Who Is Cicero?

There is nothing so absurd that it has not been said by some philosopher.

- Cicero, On Divination (44 BC), II, 58

Podcast of the Day

Cicero’s philosophical works are invaluable records of Hellenistic thought. But what kind of philosopher was Cicero himself?

Listen to the History of Philosophy With Any Gaps episode: Rhetorical Questions: Cicero

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Short Article of the Day

In 58 BC, Roman politics was paralyzed by the coalition of Pompey, Crassus, and Caesar, known as the First Triumvirate. Marcus Tullius Cicero, Rome’s greatest orator, who had successfully climbed the political ranks to reach the level of consul, struggled to maintain his independence while on occasion lending reluctant oratorical support to their projects and associates. He also started to put his excess energy, stylistic brilliance, and superabundant vocabulary into philosophy, a new domain for Latin literature. Cicero turned first to rhetorical and political theory, congenial subjects which would keep him before the public as a leading statesman. To this period we owe the monumental dialogues On the Orator and On the Republic...

Continue reading Miriam T. Griffin's short article: Cicero's On Life and Death

Further Reading

Marcus Tullius Cicero was born on January 3, 106 B.C.E. and was murdered on December 7, 43 B.C.E. His life coincided with the decline and fall of the Roman Republic, and he was an important actor in many of the significant political events of his time, and his writings are now a valuable source of information to us about those events. He was, among other things, an orator, lawyer, politician, and philosopher. Making sense of his writings and understanding his philosophy requires us to keep that in mind. He placed politics above philosophical study; the latter was valuable in its own right but was even more valuable as the means to more effective political action. The only periods of his life in which he wrote philosophical works were the times he was forcibly prevented from taking part in politics.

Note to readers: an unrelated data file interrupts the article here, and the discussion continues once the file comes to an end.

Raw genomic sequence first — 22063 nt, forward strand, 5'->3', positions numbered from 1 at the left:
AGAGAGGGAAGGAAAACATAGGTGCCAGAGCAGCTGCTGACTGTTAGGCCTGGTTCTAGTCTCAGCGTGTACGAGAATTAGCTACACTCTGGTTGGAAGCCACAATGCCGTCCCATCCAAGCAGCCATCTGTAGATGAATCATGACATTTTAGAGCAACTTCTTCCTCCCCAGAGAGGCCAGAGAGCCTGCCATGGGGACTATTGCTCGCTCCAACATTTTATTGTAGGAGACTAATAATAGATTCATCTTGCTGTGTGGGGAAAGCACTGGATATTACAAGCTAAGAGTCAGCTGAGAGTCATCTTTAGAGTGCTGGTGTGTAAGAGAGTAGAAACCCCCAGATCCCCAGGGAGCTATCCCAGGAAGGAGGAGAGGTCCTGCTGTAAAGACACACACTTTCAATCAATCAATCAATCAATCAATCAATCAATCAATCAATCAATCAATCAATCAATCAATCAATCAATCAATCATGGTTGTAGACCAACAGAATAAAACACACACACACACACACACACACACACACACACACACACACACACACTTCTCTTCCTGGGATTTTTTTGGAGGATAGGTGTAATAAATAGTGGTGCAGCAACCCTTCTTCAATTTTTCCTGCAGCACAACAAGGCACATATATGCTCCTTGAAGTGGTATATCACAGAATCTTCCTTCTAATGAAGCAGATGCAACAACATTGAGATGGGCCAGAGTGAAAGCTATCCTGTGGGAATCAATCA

While Cicero is currently not considered an exceptional thinker, largely on the (incorrect) grounds that his philosophy is derivative and unoriginal, in previous centuries he was considered one of the great philosophers of the ancient era, and he was widely read well into the 19th century...

Continue reading the Internet Encyclopedia of Philosophy article on Cicero by Edward Clayton

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